## Abstract

Jets are one of the most fascinating topics in fluid mechanics. For aeronautics, turbulent jet-noise modelling is particularly challenging, not only because of the poor understanding of high Reynolds number turbulence, but also because of the extremely low acoustic efficiency of high-speed jets.

Turbulent jet-noise models starting from the classical Lighthill acoustic analogy to state-of-the art models were considered. No attempt was made to present any complete overview of jet-noise theories. Instead, the aim was to emphasize the importance of sound generation and mean-flow propagation effects, as well as their interference, for the understanding and prediction of jet noise.

## 1. Introduction

For several decades, the acoustic analogy of Lighthill (1952) has been a dominant jet-noise theory. In the Lighthill theory, the Navier–Stokes equations are rearranged to a linear wave equation form for the density fluctuation,
1.1
where the source on the right-hand side includes all the nonlinear terms , and the problem of computing the far sound reduces to the integral
1.2
where the irrelevant constant pressure *p*_{0} is suppressed.

Then, by neglecting the effect of viscous dissipation, considering the turbulence eddies acoustically compact *λ*=*c*_{0}/*f*≫*l*, the Lighthill law for scaling the total acoustic power of the jet with the jet speed is obtained as *v*^{8}∼*l*^{−1}*ρv*^{3}*M*^{5}*V*_{0}, where *l* is a characteristic length scale, *λ* is the acoustic wavelength and *M*=*v*/*c*_{0}≪1 is the Mach number corresponding to the characteristic jet velocity *v*. Despite the Lighthill theory assumptions, the *v*^{8} law works surprisingly well in many jet experiments, e.g. Viswanathan (2009).

In the last two decades, most of the jet-noise reduction for civil aircraft came from increasing the size of the jet engines. This allowed engineers to reduce the jet speed for the same amount of thrust and, since jet-noise scales as a high power of the jet exit velocity, in accordance with the Lighthill law, this reduces the noise. For further jet-noise reduction, however, the detailed mechanisms of turbulent jet noise need to be quantified, and it is their modelling that remains a big challenge.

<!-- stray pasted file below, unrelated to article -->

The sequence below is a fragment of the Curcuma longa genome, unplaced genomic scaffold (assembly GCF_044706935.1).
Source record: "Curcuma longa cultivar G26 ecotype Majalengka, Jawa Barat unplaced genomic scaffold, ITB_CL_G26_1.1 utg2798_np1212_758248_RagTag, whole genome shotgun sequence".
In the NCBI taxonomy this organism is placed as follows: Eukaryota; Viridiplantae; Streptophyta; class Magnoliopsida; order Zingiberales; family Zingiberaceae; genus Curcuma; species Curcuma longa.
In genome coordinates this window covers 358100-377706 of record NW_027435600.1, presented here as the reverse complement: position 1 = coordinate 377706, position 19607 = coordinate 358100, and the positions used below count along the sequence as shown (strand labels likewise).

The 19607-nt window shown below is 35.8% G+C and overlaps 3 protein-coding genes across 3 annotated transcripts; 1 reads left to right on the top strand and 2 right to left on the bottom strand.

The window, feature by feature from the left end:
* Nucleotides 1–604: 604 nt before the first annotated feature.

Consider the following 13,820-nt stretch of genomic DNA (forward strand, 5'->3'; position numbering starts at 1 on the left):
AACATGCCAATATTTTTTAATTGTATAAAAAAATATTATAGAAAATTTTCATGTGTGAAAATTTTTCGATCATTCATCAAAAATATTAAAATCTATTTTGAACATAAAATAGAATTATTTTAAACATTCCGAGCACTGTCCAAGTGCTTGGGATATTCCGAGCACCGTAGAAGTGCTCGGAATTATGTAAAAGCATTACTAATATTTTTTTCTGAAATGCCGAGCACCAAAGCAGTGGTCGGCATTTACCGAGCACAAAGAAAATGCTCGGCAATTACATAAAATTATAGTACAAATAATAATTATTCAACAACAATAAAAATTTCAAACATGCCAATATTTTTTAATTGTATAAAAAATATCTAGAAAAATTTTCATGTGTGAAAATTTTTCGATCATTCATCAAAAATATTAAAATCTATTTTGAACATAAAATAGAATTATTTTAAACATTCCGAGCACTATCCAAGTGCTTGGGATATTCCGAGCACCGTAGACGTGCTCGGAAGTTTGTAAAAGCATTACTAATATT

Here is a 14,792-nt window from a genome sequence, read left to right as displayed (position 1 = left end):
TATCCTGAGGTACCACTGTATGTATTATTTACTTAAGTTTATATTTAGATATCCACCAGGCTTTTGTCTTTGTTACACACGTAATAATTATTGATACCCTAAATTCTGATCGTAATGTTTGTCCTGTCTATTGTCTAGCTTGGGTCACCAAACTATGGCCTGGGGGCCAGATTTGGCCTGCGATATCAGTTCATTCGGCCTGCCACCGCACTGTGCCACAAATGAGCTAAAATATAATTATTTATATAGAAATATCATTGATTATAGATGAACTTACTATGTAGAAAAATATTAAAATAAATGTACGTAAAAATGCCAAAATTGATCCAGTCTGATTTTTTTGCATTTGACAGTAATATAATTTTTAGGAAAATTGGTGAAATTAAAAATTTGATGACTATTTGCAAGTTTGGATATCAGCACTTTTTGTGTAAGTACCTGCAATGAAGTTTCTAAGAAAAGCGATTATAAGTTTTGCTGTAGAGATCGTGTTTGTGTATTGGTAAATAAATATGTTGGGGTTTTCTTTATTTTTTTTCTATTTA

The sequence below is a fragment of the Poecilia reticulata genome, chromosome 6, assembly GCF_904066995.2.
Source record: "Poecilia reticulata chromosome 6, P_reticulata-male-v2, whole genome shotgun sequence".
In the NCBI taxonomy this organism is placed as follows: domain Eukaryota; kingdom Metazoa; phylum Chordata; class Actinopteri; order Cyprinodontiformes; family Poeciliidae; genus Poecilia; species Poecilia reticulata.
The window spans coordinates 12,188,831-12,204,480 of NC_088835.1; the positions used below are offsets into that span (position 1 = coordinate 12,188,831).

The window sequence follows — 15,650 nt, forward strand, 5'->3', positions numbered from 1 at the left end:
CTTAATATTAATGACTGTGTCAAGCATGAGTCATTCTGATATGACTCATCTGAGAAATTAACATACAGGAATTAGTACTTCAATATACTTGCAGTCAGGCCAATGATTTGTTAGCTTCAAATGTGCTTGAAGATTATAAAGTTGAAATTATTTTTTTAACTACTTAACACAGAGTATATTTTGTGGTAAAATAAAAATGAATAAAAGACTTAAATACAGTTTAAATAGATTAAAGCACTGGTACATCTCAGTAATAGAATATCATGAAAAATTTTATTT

Since Lighthill, acoustic analogies were developed by Lilley (1958), Ffowcs Williams (1963), Ribner (1964), Goldstein & Rosenbaum (1973), Tester & Morfey (1976)—to name but a few. These formulations differ by the model decomposition into acoustic sources and propagation. For example, the turbulent eddies that give rise to the Reynolds stresses are convected by the jet velocity and their motion alters the radiated sound, the effect that was first correctly accounted for by Ffowcs Williams (1963). The mean jet velocity has yet another influence: it refracts the sound (Mani 1976), altering the propagation of sound from the sources to the far field. As noted in Colonius *et al.* (1997), the approach based on Lilley’s (1974) equation to describe this propagation through a specified mean-flow velocity profile, taken to be a function of radius only, can be rather restrictive. A more accurate approach to modelling linear propagation effects is based on the generalized acoustic formulation by Goldstein (2003). This formulation considers solving linearized Euler equations with a source term that includes the residual Reynolds stresses. By conducting a direct numerical simulation (DNS) of unsteady Navier–Stokes equations for a two-dimensional shear-layer problem, Samanta *et al.* (2006) showed that different acoustic analogy models have different sensitivity to the errors in the source. They found that the models that explicitly account for more propagation effects, such as the Goldstein (2003) generalized acoustic analogy, tend to be more accurate.

For high-speed jets, the jet-noise properties at small and large observation angles to the flow are very different. This difference is associated with the anisotropy of jet turbulence that is observed in numerous experimental and numerical investigations (e.g. Freund 2001; Viswanathan 2004, 2009). Figure 1*a* shows a picture of a transitional jet that is a modified Schlieren image from Van Dyke (1982). Large coherent structures developing from Kelvin–Helmholtz instability waves are shown that originate in the shear layer and grow downstream from the nozzle exit. Having reached nonlinear amplitudes, these structures grow quickly at the end of the jet potential core and remain coherent over long distances in the axial direction, until they fully mix out and dissipate into heat downstream of the jet potential core.

The special role of linear instability waves for jet noise was first noted by Michalke & Fuchs (1975), Laufer *et al.* (1976), Michalke (1977), Moore (1977) and, later, by Tam & Auriault (1999), Tam & Burton (1984), Tam & Chen (1994) and Tam *et al.* (2008). After an extensive analysis of experimental data, Tam *et al.* (1996) empirically constructed two seemingly universal ‘similarity sound spectra’ that are able to give the best fits to all jet-noise data available to them for small and large observer angles to the jet. The fitting functions for high observer angles are referred to as the fine-scale spectrum (FSS) and the large-scale spectrum (LSS) for the small observer angles (Viswanathan 2004). Figure 1*b* shows the comparison of two similarity spectra plotted as functions of *f*/*f*_{0}, where *f* is the frequency and *f*_{0} is the peak frequency, with the experimental data at 30^{°} and 90^{°} observer angles. The experimental data correspond to a *M*=0.75 isothermal axisymmetric jet from the recent European jet-noise experiment (Power *et al.* 2004). It can be seen that the empirical ‘similarity sound spectra’, indeed, approximate the measurements well.